And what’s with that, you will ask? Apart, that is, from the author’s playing fast and postmodern loose with the tricks of doppelganger-ism once played by writers named Hoffman, Dickens, Stevenson, James, Conrad, Wilde, M. Shelley and others long ago?
Nothing, save this: his, the author’s, doing yet again one of those quirky, far-out-there things that have, time after time, in the long run of his career proved his undoing in the ranking of his generation’s top-tier authors. For, make no mistake about it, if more readers both learned and otherwise knew how to take his imagination’s curious, off-kilter offerings, Paul Theroux’s name would be higher on that ranking’s leader board than it currently is.
Nothing, save this too: The novelist’s declaring himself dispossessed, finally, at age eighty, of the idea of a better self, an idea that has been his persecutorial companion for a long, long time. For, on an authorial level, that is what the running over and obsequizing of Max Mulgrave by Joe “the Shark” Sharkey in Waimea’s end most signifies: the killing and laying to rest of the goody-two-shoes version of Paul Theroux by the ill-domesticated, scapegrace, flight-risk, authorial version whom we, his readers, assume to be Paul Theroux.
And what am I thinking of when I offer this reading of the text, for, admittedly, it’s not a reading whose every import comes leaping out of the text proper? Of, first, the writer’s bio, wherein, among other things, life suddenly got less domesticity-friendly for its hero when he took off for foreign places as a Peace Corps volunteer in the early 1960s. Of, too, those of the writer’s prior fictions that betray his sense of his tailing for the whole of his life by a better, non-writing version of himself — notable among them, those of his novels in which the protagonist is matriarchally scolded for not living up to the standards of a deceased, near fantasy, sibling (My Secret History, Kowloon Tong, Motherland, et. al.). And, lastly, of those many passages in Waimea that would seek to declare comparable the writing and surfing lives, including the fiction’s Hunter Thompson episodes. For what do these passages nail down if not the scapegrace Sharkey’s stand-in role vis à vis his author. In short, I’m thinking of far too many things on the 52-book Theroux shelf to write about all of them here.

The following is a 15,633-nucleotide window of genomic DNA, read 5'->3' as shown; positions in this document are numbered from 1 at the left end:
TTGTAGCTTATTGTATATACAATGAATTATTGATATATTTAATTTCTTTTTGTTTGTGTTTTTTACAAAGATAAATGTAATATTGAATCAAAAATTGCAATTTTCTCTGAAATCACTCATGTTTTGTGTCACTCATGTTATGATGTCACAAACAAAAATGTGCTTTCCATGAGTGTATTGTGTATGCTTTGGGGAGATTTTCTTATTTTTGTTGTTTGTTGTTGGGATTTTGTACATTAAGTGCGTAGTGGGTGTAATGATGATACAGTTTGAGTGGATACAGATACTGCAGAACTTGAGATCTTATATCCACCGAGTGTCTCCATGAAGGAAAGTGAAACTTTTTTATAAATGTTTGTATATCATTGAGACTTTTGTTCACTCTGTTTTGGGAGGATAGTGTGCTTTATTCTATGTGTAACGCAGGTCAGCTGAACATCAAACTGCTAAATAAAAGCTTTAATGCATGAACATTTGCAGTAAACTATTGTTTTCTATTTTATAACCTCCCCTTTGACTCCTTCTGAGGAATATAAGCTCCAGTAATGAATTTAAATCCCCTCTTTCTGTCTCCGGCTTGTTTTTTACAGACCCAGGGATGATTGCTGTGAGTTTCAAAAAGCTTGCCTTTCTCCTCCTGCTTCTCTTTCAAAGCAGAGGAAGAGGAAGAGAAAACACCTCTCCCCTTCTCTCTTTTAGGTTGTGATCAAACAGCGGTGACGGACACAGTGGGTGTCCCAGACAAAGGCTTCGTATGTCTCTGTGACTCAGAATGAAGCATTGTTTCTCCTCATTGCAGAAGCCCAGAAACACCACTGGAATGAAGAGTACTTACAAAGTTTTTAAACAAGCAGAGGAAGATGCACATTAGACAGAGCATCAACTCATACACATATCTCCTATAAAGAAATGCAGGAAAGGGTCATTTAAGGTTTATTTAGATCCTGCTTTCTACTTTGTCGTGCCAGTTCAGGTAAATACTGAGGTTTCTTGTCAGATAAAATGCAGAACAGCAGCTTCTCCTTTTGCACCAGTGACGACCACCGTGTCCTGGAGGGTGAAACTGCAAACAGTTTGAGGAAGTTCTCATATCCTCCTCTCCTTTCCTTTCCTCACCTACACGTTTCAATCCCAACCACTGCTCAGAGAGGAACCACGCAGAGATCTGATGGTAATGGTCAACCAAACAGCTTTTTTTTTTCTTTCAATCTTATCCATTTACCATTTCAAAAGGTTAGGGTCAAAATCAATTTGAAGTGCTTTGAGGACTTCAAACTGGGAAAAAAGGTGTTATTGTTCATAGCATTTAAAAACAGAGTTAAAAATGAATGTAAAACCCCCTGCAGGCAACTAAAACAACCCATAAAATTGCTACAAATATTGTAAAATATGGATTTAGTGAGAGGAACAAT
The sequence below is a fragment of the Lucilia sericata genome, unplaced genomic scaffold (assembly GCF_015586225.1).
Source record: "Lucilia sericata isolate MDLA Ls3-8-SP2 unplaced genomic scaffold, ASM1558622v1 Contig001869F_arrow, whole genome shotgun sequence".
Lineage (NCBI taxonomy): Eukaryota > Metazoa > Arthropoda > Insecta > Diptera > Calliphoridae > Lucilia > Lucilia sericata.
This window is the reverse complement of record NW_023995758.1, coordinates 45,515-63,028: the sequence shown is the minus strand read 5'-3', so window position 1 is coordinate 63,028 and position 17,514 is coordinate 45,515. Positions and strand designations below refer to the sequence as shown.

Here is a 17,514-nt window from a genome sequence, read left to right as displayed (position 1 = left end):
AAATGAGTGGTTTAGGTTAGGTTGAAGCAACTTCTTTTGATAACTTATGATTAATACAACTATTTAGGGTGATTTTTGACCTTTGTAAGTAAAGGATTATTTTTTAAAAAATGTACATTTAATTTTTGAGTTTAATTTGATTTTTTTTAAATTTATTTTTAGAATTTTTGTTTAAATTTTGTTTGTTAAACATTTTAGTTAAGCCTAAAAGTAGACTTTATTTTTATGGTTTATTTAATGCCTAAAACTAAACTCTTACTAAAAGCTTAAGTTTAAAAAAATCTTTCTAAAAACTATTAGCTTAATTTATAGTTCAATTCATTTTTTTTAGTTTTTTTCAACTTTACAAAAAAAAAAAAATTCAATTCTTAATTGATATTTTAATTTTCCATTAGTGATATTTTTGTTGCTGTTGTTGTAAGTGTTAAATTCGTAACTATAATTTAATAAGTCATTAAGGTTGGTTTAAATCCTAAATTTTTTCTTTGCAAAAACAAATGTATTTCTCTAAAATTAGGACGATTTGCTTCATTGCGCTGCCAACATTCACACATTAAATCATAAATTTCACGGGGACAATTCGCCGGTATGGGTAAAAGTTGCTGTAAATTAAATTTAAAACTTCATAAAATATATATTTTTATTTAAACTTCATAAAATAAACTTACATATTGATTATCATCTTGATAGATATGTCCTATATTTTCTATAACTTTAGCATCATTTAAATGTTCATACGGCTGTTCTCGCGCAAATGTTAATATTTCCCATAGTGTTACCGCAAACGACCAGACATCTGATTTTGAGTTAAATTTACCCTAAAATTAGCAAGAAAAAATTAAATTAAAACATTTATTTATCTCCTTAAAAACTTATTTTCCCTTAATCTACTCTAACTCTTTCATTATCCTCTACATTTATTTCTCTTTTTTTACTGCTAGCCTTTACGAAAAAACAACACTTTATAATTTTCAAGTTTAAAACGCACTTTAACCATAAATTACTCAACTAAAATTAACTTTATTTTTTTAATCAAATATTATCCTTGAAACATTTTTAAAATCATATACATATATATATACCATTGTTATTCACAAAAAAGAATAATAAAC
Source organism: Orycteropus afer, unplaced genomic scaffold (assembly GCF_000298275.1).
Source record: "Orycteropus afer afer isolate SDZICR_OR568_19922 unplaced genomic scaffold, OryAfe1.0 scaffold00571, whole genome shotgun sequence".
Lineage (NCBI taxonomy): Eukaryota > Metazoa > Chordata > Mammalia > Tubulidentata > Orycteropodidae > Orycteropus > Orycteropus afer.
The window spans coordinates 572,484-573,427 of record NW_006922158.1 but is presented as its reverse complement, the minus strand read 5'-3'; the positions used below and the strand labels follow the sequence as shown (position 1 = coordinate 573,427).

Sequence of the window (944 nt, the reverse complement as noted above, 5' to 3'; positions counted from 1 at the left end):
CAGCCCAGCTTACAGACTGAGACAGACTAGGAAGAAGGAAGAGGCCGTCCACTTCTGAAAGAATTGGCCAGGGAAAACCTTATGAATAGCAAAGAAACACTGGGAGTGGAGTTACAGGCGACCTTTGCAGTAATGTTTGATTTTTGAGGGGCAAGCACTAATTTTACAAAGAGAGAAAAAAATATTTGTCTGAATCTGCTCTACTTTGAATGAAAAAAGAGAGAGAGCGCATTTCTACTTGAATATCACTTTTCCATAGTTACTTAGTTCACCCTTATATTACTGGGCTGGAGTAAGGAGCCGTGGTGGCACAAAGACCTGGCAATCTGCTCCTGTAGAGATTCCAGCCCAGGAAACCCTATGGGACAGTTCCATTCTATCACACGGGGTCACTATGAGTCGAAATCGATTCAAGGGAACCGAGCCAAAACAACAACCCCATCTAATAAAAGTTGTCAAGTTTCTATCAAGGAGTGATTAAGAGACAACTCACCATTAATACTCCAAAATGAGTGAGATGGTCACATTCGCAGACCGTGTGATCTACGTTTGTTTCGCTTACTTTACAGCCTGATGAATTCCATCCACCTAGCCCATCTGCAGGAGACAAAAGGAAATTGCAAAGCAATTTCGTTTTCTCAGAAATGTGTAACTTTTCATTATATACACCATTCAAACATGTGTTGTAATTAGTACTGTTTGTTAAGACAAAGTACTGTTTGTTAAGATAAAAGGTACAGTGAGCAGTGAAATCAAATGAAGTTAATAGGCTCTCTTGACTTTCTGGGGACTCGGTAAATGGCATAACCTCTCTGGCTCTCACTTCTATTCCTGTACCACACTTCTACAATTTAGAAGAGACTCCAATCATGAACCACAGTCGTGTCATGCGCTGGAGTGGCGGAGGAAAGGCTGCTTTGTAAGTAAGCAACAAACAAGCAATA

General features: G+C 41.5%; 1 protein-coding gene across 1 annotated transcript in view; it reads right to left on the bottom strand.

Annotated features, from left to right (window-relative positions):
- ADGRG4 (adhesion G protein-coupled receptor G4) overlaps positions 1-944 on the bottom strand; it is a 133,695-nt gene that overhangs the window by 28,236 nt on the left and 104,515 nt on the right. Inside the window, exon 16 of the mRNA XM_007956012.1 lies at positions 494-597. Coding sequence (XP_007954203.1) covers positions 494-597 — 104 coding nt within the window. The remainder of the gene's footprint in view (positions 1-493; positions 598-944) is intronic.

No, instead, I’ll close with this: Stoked! (Delighted! Excited!), as might say any number of Waimea characters. That will be the response to the novel of the author’s fan base, for in it they will get not just the quintessential Paul Theroux narrative — prodigal, mischievous, irreverent, counter-intuitive, grounded in books, and morally off-angled — but too, in Joe “the Shark” Sharkey, a character that has the potential to stay around. Also, they will be consoled to know that into his eightieth year, their favored author has still “got the juice, has got the moves” (as might say Uncle Sunshine, Sharkey’s ungrammatical surfing guru in his teen years). Ditto those who are new to Theroux. Waimea will be a winner for them too, I’m thinking. As for those who have been put off by Theroux in the past, however — yes, I know where you’re coming from. More palatable as an opera than as a novel all that familial backbiting in Motherland and incestuous sex in Picture Palace: that, though it was another reader’s way of expressing it, was my feeling too. Well, as it happens, the offensive materials in Waimea are only mildly so, and, for that reason, maybe it’s time for folks like me and that other reader to get over our issues with the man’s work and recognize his insight as more central to the human experience than we think.
Or maybe it’s not. More die by doughnuts in this world than by gunshot wounds, after all. And that, it seems to me, is what all of the sex in Waimea amounts too — light fare. Further, for me, a Christian, the novel’s displacement of the conventional conversion storyline by what happens for Sharkey is unsettling. His running over and laying to rest in a pagan ceremony his pono (virtuous) self, that ain’t exactly seeing Jesus. If that sounds a tad too Biblical Christian, so be it. To quote Uncle Sunshine once again, “I cannot say nothing more better.”
John Cussen‘s fiction and nonfiction efforts have appeared in a variety of publications. He teaches literature and writing at Edinboro University of Pennsylvania.